1. re: heinlein42

              SUba was sold; will close end of February and after that will not be Latin food. (Per Grub Street)

            2. re: UES Mayor

              NB: That is Momofuku Ssam (two S's, one a) Bar or Momofuku Noodle Bar or Momofuku Bakery & Milk Bar. Momofuku is a small family of restaurants, so if someone says you should try Momofuku, you need to ask "which one?" :)

            3. J - I'm not a fan of offal, but there is a NYC fan club!

              Here's their site, w/info on lots of their past (pre-arranged) meals: http://www.gastronauts.net/

              And a great report on one feast:
              http://newyork.seriouseats.com/2008/1...

              And here's another interesting report on offal: http://newyork.seriouseats.com/2008/1...

              1 Reply
              1. re: fredid

                Cool, thanks! I'll do some reading up. Appreciate it.

              2. If you like offal, and are looking for Italian food, you might want to try Babbo. I love their crispy pig's food, and they also have lots of cured meats you can try. I'm also a fan of their tripe, lamb's tongue salad with a three minute egg, lamb's brains pasta, beef cheek pasta, goose liver pasta, gnocchi with oxtail ragu, glazed sweetbreads...

                Actually if you want a truly ethnic, interesting, hole in the wall experience that you can't get in California, you'll probably need to go to Queens (Kabab Cafe in Astoria, in particular, serves a lot of offal, it is an Egyptian restaurant).

                6 Replies
                1. re: kathryn

                  It's always such a pain to try and get Babbo reservations. We do love Batali's food and end up at Lupa instead. Seems like it's a bit easier to get in there especially if you go during non peak. Same with Casa Mono. I go to Vegas regularly and eat at Enoteca San Marco frequently to satisfy my Batali fanboy cravings.

                  The Egyptian place sounds great. I just don't know if we'll be straying from the island. Between show tickets and other commitments, it's hard to justify spending time going out and back. Unless I have my commute times all screwed up.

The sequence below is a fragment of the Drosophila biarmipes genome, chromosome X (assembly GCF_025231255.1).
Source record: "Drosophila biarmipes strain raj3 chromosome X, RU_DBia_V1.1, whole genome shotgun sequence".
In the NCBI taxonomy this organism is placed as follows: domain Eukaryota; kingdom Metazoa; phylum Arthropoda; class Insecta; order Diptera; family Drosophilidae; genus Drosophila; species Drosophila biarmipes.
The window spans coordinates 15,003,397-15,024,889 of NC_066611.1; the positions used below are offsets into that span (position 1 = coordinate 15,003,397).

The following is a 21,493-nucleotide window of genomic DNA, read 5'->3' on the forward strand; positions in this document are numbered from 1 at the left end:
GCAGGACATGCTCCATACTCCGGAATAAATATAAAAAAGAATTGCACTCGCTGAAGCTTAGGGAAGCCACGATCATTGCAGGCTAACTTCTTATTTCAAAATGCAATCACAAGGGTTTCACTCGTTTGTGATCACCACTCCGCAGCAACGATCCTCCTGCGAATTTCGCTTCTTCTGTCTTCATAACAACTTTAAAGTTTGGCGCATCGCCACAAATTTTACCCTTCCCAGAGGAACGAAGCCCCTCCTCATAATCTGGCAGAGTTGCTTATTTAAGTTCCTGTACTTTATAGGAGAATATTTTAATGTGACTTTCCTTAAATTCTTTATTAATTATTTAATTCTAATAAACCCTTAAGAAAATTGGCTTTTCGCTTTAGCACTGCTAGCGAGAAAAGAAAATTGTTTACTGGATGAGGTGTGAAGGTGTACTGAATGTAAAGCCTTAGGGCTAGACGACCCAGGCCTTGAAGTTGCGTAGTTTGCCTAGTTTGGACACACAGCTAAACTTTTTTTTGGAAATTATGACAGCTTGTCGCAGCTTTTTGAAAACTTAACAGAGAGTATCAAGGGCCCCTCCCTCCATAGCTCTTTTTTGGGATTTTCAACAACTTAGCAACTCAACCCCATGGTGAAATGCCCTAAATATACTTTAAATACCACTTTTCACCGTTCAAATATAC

1. re: Jase

                    Ah, right, I forgot about the Las Vegas outposts...

                    There's lots more offal and charcuterie to be had in NYC:
                    http://chowhound.chow.com/topics/583207
                    http://chowhound.chow.com/topics/536890

                    1. re: kathryn

                      Thanks! Irving Mill just made my must go list. I was salivating over the menu. Also the other posts reminded me of RGR excursions. I had noticed that a while back and forgot to write it down. Thanks again!

                      1. re: Jase

                        You're welcome! I forgot to mention Bar Bouloud who are known for their charcuterie!

                        Definitely try to hit up Irving Mill, Lupa, Casa Mono, Momofuku Ssam, Yakitori Totto (or one of the others), Spotted Pig, Prune, Hakata Ton Ton, Resto, one of the Blue Ribbons that serves the bone marrow...

                        Oh, there's also this NYT article from a while back:
                        http://www.nytimes.com/2007/06/13/din...

                    2. re: Jase

                      You could also get your fanboy and pizza fix at Otto. Sounds like their ice cream might be better then the pizza though.

                      As an aside, you might try Arepas Caracas bar in the East Village

                      1. re: sugartoof

                        The gelato at Otto is defintely better than the pizzas (which are grilled).

                  2. How about Artichoke for pizza? There's no place to sit, and you may have to wait in line, but it's worth it check out the love it or hate it artichoke pizza. The other pizzas are good too. The owners will crack you up and it's definitely something you won't experience in California. Take the money you save by eating there and splurge somewhere else...

                    2 Replies
                    1. re: hungrycomposer

                      Eh, you think it's all that good? Nothing personal, of course, but I don't think it's important to go there on a 5-day visit.

                      1. re: Pan

                        The quality varies. It's a local phenomenon and worth a stop if you're in the neighborhood.